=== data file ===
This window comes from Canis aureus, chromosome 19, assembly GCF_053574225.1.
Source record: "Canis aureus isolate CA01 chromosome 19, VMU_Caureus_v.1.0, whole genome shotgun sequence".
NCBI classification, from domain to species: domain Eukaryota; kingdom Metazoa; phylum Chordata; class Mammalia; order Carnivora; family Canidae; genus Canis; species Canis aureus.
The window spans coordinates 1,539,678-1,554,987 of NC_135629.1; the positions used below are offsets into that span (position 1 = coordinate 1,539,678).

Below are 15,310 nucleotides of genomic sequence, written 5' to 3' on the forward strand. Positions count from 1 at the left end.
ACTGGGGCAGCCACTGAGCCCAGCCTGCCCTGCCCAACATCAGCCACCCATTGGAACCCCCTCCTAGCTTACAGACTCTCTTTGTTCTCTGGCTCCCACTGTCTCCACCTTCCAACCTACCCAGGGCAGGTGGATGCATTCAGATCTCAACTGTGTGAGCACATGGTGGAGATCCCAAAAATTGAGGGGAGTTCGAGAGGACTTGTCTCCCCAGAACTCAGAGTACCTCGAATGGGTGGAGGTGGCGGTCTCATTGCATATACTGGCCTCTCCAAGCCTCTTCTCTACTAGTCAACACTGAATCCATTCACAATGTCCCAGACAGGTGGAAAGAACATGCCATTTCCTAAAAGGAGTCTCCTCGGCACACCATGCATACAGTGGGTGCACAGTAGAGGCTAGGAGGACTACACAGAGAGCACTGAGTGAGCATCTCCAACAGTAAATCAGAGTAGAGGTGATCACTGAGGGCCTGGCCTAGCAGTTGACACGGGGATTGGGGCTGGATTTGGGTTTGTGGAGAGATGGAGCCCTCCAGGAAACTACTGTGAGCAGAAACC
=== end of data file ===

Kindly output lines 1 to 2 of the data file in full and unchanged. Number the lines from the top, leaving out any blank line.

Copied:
This window comes from Canis aureus, chromosome 19, assembly GCF_053574225.1.
Source record: "Canis aureus isolate CA01 chromosome 19, VMU_Caureus_v.1.0, whole genome shotgun sequence".